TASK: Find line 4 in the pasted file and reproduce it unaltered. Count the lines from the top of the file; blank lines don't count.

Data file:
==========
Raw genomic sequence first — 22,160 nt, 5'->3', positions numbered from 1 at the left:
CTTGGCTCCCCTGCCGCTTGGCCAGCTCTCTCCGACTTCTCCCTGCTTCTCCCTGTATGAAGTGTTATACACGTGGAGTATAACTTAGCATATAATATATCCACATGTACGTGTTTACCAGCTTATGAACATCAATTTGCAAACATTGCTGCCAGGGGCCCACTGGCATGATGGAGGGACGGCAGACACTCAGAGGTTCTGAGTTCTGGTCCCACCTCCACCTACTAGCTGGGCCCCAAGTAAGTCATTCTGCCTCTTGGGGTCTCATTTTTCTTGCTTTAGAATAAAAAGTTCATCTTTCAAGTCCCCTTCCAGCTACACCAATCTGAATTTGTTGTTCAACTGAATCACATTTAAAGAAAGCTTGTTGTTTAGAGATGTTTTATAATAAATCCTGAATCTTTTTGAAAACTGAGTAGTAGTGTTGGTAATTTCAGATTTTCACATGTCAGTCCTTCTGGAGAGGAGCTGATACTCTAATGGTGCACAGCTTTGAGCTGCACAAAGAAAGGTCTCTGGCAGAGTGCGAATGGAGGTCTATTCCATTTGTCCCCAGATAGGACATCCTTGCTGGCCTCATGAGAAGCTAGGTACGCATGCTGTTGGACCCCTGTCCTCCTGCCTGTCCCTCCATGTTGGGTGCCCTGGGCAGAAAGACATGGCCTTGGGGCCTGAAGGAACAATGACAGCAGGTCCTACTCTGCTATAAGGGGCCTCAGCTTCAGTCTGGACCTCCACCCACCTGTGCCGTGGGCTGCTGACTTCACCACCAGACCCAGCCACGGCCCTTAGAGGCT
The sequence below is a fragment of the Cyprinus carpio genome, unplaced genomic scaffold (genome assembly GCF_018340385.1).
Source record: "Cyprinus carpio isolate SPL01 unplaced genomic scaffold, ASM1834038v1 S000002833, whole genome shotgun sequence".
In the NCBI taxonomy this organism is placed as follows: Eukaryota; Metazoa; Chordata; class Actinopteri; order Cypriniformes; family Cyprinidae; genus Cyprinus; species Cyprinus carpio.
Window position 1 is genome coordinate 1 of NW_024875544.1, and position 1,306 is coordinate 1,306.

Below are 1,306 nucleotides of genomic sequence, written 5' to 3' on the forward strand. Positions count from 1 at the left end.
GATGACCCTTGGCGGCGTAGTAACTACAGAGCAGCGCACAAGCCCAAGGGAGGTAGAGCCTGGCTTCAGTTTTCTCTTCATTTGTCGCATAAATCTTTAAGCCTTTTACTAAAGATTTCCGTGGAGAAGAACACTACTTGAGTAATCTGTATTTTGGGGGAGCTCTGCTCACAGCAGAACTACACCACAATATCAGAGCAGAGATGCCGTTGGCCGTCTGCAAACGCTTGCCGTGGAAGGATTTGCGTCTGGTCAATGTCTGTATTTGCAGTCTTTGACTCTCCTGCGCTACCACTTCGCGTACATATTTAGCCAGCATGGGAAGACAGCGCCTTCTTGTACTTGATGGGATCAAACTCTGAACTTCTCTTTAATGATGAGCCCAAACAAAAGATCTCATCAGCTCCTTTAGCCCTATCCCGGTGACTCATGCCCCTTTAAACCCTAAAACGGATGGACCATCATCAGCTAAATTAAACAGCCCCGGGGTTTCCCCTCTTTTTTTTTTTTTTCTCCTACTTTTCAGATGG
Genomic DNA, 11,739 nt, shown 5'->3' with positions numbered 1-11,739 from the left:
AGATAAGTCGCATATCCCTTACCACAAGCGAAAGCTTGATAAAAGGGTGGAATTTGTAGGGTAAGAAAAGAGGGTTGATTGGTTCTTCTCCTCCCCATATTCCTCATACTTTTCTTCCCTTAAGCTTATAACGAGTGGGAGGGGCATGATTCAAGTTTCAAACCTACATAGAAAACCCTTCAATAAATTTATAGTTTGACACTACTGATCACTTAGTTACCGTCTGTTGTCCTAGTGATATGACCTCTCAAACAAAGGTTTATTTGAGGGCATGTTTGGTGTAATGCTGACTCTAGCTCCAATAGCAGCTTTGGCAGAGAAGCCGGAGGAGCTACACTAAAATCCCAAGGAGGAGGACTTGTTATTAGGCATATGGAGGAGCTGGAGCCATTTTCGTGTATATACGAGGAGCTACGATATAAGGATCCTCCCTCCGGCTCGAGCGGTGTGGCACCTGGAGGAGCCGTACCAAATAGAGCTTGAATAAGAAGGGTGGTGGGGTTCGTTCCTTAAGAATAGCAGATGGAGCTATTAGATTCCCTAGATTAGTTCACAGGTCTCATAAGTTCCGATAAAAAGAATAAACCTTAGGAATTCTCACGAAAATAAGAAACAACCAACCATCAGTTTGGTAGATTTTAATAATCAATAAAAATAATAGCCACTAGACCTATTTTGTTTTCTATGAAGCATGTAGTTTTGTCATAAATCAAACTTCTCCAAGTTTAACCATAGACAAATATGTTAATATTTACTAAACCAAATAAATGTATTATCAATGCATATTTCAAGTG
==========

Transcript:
Source record: "Cyprinus carpio isolate SPL01 unplaced genomic scaffold, ASM1834038v1 S000002833, whole genome shotgun sequence".